DPU Working Paper - No. 159
Livelihoods, land-use & public transport
19 October 2013
Livelihoods, land-use & public transport: Opportunities for poverty reduction and risks of splintering urbanism in Nairobi’s Spatial Plans
Author: Colin Hagans
Publication Date: October 2013
Over a decade after Nairobi’s 1973 – 2000 Metropolitan Growth Strategy lapsed, the city is undergoing a planning renaissance, a significant occurrence given continued high levels of poverty within its metropolitan borders, coupled with the city’s struggle to remain economically competitive. With the government’s recognition that inadequate transport is hindering Nairobi’s development, an expanded public transport system has emerged at the core of the city’s new spatial plans.
The applied linkages between public transport planning and poverty reduction efforts in much of the world, however, are weak. In Nairobi, city planners may therefore miss an opportunity to contribute toward government poverty reduction objectives, and could even worsen socio-economic and spatial inequality in the city, a process that Graham and Marvin (2001) term ‘splintering urbanism’. The lack of a comprehensive framework for identifying urban poor transport needs perpetuates the above risks, and also aids in the often dominant positioning of public transport systems as a means to promote urban economic efficiency and project modernity—particularly as cities in the Global South increasingly compete for international investments.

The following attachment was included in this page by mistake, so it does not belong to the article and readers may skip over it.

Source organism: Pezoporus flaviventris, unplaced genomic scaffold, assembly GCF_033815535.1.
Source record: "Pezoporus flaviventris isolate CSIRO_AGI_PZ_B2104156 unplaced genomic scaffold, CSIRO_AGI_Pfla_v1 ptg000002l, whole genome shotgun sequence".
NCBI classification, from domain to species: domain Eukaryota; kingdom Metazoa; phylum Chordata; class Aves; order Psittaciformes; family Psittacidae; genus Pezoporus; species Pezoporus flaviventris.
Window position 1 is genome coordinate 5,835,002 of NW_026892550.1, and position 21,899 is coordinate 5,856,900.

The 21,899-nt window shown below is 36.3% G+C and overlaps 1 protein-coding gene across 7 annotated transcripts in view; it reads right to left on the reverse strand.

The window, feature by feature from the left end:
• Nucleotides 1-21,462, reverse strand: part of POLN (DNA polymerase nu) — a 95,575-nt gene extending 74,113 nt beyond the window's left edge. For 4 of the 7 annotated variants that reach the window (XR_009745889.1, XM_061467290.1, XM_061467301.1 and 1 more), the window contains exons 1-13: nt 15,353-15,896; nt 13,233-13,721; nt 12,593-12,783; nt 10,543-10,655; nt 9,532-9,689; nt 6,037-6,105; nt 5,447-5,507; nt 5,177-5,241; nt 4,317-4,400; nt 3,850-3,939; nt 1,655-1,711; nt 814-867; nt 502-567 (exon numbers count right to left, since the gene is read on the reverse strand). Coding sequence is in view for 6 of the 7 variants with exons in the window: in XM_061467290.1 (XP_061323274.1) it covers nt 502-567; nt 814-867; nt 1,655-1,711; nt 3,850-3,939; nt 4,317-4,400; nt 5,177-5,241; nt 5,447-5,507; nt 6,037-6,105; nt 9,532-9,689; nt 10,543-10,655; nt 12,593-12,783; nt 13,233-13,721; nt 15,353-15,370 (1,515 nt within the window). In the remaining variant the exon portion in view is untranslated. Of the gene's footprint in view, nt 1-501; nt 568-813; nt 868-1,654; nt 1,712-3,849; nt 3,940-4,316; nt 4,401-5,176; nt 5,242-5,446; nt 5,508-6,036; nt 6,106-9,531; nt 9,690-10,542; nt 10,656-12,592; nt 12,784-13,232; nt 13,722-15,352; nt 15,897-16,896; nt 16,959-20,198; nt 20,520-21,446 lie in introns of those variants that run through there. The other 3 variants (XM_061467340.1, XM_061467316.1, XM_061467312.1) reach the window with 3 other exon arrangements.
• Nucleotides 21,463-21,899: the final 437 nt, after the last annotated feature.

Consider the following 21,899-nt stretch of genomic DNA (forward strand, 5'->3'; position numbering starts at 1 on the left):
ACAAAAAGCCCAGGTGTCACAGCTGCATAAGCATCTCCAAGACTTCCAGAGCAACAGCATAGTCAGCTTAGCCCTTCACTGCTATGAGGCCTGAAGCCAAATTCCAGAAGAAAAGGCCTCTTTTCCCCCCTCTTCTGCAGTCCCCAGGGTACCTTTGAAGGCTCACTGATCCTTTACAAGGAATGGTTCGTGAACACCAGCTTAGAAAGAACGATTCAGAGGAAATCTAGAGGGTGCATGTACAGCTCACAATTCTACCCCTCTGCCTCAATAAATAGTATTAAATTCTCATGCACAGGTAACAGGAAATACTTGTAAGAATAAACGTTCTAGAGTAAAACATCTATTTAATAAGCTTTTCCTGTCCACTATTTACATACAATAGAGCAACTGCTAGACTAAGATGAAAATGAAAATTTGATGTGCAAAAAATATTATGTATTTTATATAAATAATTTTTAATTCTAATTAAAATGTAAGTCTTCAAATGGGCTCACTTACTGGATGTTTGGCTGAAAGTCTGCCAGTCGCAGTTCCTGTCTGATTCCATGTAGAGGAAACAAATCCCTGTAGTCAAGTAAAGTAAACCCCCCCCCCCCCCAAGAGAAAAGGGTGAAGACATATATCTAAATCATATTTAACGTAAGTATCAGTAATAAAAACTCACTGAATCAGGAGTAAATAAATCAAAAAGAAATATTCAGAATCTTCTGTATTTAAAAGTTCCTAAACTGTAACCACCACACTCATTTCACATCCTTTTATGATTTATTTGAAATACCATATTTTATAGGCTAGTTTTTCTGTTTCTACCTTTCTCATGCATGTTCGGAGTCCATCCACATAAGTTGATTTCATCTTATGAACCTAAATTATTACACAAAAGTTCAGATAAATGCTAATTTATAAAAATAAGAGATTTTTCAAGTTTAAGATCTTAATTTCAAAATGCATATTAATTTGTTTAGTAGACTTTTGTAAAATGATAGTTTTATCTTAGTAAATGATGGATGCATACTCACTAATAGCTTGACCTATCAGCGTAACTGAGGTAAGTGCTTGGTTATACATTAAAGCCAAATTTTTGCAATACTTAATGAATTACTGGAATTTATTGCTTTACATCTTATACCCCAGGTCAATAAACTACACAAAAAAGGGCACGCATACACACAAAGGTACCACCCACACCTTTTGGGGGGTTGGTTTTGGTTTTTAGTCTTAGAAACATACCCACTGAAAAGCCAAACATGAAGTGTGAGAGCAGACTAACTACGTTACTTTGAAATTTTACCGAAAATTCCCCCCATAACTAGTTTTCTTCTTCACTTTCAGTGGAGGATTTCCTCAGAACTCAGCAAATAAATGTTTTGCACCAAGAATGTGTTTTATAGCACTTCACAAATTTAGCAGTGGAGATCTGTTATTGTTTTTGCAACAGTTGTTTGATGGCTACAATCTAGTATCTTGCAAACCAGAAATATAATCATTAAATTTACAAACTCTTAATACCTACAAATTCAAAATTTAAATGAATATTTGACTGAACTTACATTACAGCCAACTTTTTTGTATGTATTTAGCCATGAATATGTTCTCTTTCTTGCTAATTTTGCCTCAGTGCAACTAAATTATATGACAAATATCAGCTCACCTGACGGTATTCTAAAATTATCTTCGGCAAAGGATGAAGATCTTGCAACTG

Using Nairobi as a case study, this paper develops and tests a framework to address the aforementioned gap between public transport planning and poverty reduction efforts. In doing so, the concepts of equity and accessibility are first explored, which reveal the potential for transport planning—when integrated with land-use planning—to contribute towards poverty reduction. The Sustainable Livelihoods Approach methodology is subsequently adapted to identify urban poor accessibility needs in Nairobi and to evaluate the responsiveness of the city’s planning to those needs. The results are multi-faceted, and include identification of: 1) the potential for an adapted livelihoods framework to more systematically identify urban poor accessibility needs; 2) the regressive nature of Nairobi’s renewed spatial plans; and 3) more equitable land-use and transport planning models.